A trust is a legal document that creates a relationship between the creator of the trust (hereinafter referred to as the “donor”) and a third party, known as the trustee, in order to give the trustee the powers to hold, invest, and distribute his property to the trust beneficiaries. Revocable trusts become effective during the lifetime of the donor, and the donor can revoke, revise, or amend the trust while she is alive. Upon the donor’s death, the revocable trust becomes irrevocable.
The revocable trust and the donor’s assets need not be made public record during the donor’s life and generally remain confidential upon the grantor’s death. However, a pour-over will is often created in addition to the revocable trust. The purpose of the pour-over will is to catch any property that has not been re-titled in the name of the trust and pour it over into the trust. If all of the donor’s property is properly re-titled in the name of the trust, the pour-over will will not need to be probated upon the death of the donor. However, if the donor forgets to transfer any of his property to the trust, the pour-over will needs to be probated in order for the executor of the pour-over will to have the authority to transfer any probate property into the trust. The pour-over will will become public record, and the court may ask for a copy of the revocable trust before the pour-over will can be admitted to probate.
Two other alternatives to drafting a will are naming beneficiaries of certain assets, like your checking and savings accounts and your retirement accounts, and owning your property jointly with other individuals as joint tenants with rights of survivorship. In New York, ownership of property that is held between two or more owners with rights of survivorship transfers to the surviving owner after all other owners have died. While these alternatives allow you to avoid probate, they do not afford you the advantages of creating a will.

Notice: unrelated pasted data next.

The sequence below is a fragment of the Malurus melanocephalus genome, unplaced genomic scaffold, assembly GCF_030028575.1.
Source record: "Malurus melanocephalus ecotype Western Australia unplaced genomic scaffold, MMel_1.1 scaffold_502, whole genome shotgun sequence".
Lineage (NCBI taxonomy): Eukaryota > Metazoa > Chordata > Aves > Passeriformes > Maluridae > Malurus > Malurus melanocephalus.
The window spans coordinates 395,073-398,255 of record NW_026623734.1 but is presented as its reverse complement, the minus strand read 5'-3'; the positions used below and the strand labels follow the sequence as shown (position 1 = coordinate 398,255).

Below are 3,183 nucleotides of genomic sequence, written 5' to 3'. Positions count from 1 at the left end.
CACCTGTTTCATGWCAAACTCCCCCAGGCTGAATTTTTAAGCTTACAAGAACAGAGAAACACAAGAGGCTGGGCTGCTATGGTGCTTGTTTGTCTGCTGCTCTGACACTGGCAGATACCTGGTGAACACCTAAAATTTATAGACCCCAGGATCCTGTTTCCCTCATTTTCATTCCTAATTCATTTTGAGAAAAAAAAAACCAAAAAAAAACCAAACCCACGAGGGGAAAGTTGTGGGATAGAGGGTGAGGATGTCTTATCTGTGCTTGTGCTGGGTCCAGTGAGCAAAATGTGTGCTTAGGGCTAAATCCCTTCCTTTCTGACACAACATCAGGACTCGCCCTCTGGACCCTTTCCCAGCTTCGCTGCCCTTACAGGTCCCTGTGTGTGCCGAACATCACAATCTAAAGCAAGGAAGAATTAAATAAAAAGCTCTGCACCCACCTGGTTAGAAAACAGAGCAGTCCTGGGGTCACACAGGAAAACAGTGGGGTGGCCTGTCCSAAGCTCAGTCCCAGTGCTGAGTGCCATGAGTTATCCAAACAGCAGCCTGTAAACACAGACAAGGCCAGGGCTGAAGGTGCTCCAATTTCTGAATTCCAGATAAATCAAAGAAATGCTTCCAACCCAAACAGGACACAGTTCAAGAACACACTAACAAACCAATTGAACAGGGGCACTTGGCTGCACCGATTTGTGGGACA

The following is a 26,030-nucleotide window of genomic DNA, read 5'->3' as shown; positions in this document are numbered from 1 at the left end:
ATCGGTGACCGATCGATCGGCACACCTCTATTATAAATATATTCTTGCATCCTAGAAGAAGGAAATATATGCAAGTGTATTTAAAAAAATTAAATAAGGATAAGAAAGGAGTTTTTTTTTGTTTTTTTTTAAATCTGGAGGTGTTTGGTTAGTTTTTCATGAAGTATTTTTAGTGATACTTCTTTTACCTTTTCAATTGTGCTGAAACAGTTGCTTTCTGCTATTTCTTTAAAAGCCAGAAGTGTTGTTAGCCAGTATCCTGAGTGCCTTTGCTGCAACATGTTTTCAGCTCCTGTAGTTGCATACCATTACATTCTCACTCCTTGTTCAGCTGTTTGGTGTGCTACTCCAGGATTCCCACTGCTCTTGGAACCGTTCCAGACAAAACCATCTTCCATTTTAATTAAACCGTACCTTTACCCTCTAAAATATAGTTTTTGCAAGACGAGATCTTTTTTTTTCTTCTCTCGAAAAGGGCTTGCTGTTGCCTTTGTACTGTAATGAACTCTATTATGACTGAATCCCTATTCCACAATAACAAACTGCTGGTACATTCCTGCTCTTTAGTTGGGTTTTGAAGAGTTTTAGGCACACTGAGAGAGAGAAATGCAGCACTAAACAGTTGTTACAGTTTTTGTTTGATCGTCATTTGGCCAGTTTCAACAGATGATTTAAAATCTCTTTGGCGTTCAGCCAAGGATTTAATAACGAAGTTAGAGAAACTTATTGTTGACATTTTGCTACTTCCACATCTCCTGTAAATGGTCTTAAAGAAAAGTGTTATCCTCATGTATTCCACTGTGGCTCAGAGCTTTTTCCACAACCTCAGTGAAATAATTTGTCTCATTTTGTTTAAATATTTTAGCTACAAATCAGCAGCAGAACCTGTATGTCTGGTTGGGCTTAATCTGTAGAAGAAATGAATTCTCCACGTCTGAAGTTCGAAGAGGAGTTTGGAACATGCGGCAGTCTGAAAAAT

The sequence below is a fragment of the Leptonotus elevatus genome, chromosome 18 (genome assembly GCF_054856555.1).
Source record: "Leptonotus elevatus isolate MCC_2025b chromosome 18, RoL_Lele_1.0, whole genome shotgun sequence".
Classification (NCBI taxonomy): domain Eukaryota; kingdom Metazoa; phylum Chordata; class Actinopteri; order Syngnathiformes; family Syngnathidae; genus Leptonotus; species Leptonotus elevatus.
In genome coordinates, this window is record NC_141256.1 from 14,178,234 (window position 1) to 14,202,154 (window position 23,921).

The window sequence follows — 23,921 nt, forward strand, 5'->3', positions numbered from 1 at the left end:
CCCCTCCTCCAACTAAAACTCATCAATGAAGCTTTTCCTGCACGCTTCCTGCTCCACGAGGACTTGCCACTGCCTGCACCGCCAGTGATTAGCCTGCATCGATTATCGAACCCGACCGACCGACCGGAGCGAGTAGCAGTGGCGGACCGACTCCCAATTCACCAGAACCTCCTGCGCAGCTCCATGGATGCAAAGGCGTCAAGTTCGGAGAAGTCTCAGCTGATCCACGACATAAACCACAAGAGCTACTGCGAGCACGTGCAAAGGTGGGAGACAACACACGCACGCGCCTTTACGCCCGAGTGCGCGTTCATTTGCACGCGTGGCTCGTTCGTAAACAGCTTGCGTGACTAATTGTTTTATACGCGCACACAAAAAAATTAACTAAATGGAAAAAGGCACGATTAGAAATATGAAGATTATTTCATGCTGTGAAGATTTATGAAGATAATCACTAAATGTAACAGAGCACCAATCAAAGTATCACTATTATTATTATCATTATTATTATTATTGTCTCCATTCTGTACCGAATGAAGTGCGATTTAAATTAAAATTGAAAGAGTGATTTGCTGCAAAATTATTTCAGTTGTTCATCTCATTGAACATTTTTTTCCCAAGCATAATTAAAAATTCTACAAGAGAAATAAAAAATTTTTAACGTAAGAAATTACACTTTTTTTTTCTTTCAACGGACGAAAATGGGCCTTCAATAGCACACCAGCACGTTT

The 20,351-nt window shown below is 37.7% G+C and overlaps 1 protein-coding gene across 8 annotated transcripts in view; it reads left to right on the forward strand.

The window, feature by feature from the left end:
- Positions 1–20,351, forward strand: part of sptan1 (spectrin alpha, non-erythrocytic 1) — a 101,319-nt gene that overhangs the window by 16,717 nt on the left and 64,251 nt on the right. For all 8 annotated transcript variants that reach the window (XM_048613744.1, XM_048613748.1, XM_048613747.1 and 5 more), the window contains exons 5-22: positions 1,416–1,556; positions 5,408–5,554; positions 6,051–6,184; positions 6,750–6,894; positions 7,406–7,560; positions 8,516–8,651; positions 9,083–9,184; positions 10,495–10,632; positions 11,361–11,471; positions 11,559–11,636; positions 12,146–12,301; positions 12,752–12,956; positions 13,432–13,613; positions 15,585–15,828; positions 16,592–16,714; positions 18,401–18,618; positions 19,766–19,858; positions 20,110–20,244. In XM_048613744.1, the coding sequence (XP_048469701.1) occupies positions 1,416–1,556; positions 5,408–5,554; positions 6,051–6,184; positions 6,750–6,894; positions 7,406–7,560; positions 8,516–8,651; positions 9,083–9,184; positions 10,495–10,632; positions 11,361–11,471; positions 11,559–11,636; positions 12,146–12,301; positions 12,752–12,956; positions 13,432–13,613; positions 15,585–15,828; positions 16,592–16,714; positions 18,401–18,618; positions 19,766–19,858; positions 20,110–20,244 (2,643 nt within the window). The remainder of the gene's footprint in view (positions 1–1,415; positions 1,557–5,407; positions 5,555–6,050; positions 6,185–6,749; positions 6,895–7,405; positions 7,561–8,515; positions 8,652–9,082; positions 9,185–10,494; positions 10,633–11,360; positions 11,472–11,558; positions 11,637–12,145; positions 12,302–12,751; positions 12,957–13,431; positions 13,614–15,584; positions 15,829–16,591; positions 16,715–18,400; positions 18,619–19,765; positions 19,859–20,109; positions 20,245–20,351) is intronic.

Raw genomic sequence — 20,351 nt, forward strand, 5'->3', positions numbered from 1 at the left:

Do I need an Attorney to draft a Will?
Yes. While there are programs and forms available to help you draft your own will, it is better to retain an attorney to draft your will. Experienced trusts and estates attorneys know how to minimize your taxes and protect your assets. Trusts and estates attorneys can also create a will that is specific to your needs, circumstances, and familial structure, whereas the forms that are available are basic cookie-cutter forms that cannot accommodate the different needs of different individuals.
What do Attorneys Generally Charge to Prepare a “Last Will and Testament”?
An attorney’s fees vary depending on various factors, including the attorney’s experience, the location and size of the attorney’s firm, and the size and level of complexity of the testator’s estate. Generally, attorneys charge a flat fee for preparing a will. Many New York attorneys also prepare additional documents, such as advance directives and other types of directives at no extra cost. These additional documents might include a power of attorney, health care proxy, living will, nomination of guardian form, designation of guardian form, HIPAA authorization form, and disposition of remains form. Boutique firms and many mid-sized firms located in New York tend to charge between $1,200 and $3,500 for the will and directives. Larger firms often charge more than that.
Some firms do charge hourly for wills and can charge between $375 per hour to $1,000 per hour for the time the attorney spends drafting your will, sending you drafts for your review, revising your will, communicating with you about your will, executing your will, and performing any other services in connection with the drafting of your will.
Make sure to speak with your attorney about her fees before you retain her. In addition, you should carefully read your retainer agreement before signing it, as it will include important information about your attorney’s fees.
How to Prepare Before Meeting With your Attorney
- Think about who you wish to name as your executor. This is important, as your executor will have access to your assets after your death and will have to responsibly manage your estate. Your executor must pay your taxes and bills and must distribute your assets in accordance with your will.